Americans celebrated our founding 50 years ago. Now, even that is too divisive

Fifty years ago today, America was two years out from its 200th birthday. Americans were gearing up to party like it was 1776. Patriotic fervor dominated the media even though the actual celebration was still 24 months away.

CBS embraced the spirit of America by launching a program that lasted nearly two-and-a-half years called the “Bicentennial Minutes.” Every night from July 4, 1974, till New Year’s Eve 1976, America’s leading men and women gave us a 60-second history lesson. 

Each one began with, “Two hundred years ago today,” and taught the glory of the Founding Fathers and this miracle republic we call the United States. (Saying that “R” word today gets you unfairly bashed by the historically illiterate at CNN.)

Network newsmen like CBS News anchor Walter Cronkite and Dan Rather (he was still a journalist, then) were joined by notables from almost every imaginable field of endeavor. Each segment began with, “That’s the way it was,” a nod to Cronkite who ended all his newscasts by saying, “And that’s the way it is.”

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Many of the minutemen and women were drawn from popular TV shows – both William Shatner and Leonard Nimoy of “Star Trek” fame, for example. 

Or Carroll O’Connor from “All in the Family.” Hollywood legends like Bing Crosby and Olivia de Havilland were joined by the likes of Gen. Omar N. Bradley, evangelist Billy Graham, Playboy publisher Hugh Hefner and basketball legend Kareem Abdul-Jabbar.

The actual 200th anniversary minute was delivered by first lady Betty Ford. Senators, congressmen and activists were welcomed into the CBS parade of stars, each highlighting a tiny sliver of our nation’s history.

Fifty years later, it’s hard to believe such a thing was possible. We stand, as Abraham Lincoln said, “a house divided.” Polls tell us this is the most unpopular election the nation has had in a very long time. Both former President Trump and what remains of President Biden are incredibly unpopular. We are so lost in the current fight that there’s almost no one in either party looking ahead to the big birthday bash in 2026. 

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America is in a malaise, a term that hung around the presidency of Jimmy Carter soon after the bicentennial. Left and right fight over the path to the future on everything from education to foreign policy as our adversaries arm themselves to fight against freedom.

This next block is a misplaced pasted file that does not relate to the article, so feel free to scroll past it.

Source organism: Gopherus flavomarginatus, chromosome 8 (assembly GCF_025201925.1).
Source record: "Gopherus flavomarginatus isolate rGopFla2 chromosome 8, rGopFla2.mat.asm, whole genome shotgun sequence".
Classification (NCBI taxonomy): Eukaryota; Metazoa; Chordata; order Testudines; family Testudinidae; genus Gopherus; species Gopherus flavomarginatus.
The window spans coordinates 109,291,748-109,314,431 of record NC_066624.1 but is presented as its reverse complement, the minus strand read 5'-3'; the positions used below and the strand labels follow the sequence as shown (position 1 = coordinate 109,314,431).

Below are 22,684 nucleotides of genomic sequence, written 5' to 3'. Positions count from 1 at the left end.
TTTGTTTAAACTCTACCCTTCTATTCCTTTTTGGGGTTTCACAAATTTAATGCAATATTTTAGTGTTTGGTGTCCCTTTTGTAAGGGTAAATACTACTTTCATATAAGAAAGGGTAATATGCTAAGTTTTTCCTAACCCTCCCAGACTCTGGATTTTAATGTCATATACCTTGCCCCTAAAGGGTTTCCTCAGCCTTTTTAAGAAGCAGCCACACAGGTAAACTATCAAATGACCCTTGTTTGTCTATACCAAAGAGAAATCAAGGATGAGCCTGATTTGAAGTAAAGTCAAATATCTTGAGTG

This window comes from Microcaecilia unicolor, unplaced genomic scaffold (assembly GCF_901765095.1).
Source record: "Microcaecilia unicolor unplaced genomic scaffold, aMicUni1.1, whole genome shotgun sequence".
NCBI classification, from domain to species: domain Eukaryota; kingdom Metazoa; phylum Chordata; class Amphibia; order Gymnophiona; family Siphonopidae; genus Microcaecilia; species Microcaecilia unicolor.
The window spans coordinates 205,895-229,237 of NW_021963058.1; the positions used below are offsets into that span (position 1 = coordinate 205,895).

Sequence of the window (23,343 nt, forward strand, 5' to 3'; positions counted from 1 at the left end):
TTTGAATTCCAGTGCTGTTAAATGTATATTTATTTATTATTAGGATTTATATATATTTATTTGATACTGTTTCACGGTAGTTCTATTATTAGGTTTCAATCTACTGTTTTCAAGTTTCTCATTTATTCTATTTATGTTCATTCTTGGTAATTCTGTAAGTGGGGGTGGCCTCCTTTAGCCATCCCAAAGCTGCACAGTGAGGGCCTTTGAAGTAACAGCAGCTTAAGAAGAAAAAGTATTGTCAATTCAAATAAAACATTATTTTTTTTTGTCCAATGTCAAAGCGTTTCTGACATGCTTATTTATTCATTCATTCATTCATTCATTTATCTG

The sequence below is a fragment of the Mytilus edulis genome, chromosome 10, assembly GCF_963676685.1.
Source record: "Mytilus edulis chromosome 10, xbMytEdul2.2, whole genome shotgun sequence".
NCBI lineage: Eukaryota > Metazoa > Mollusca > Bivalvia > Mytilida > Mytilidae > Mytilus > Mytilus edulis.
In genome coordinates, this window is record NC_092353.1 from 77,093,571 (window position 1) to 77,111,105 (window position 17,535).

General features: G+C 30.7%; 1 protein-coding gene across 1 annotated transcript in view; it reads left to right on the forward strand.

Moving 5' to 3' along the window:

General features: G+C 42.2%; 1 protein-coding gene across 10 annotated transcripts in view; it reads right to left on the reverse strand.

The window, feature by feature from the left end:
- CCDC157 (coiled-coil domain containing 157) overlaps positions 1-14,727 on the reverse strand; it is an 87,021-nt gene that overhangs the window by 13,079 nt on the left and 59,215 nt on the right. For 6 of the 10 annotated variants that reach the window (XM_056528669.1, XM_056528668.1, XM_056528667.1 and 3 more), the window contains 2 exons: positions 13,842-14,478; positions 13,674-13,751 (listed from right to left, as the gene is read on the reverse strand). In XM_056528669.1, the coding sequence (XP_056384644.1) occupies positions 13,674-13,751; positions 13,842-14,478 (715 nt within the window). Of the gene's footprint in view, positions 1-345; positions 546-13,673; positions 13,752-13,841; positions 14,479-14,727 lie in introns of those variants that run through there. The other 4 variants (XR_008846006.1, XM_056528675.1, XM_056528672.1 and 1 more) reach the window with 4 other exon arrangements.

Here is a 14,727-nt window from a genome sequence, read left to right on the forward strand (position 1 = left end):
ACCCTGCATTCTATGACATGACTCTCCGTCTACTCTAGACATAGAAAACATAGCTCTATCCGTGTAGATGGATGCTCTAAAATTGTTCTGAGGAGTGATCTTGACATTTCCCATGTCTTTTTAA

But when the bicentennial was approaching, the thing we didn’t fight about was the founding of our country. And so, hundreds of celebrities from every area of achievement pulled together to tell those stories of hope, bravery and patriotism. 

And all this was happening as the country was finally ending an unpopular war in Vietnam and tearing itself apart once more with the scandal of Watergate. President Richard Nixon resigned barely a month after the broadcasts began, yet members of both political parties proudly took part.

The minutes were dominated by the heroes of the revolution. Names like George Washington, Thomas Jefferson and George Mason were prominent. Today, outlets like The Washington Post treat them as pariahs, not founders, and deride them as “enslavers.” Others would whine that we were somehow colonizers. 

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Pro-Hamas, antisemitic thugs march in our streets. The only differences between them and their goose-stepping brethren are the outfits they wear. The elite left tears down statues of the founders, stripping our nation of its history.

In schools, students are taught that America is evil, a nation founded in slavery. They downplay how as many as 750,000 may have died expunging that evil and uniting America once more. They bash our nation for aiding Israel, the only actual democracy in the Mideast. 

Not everyone has forgotten about the 250th – our semiquincentennial. Admittedly, the word doesn’t roll off the tongue like bicentennial. There is the U.S. Semiquincentennial Commission, which was established by Congress. 

I wish them the best, but they aren’t the media. And without the power of legacy outlets singing “Yankee Doodle Dandy” every night, the effort might fall flat.

The minutes and our famous minutemen and women made sure our bicentennial got the recognition it deserved. They celebrated our heroes and, as then-President Gerald Ford said in the last minute, it was time to “move forward together into our future.” If we could manage that goal, despite our many differences, it would be the true spirit of ’76.

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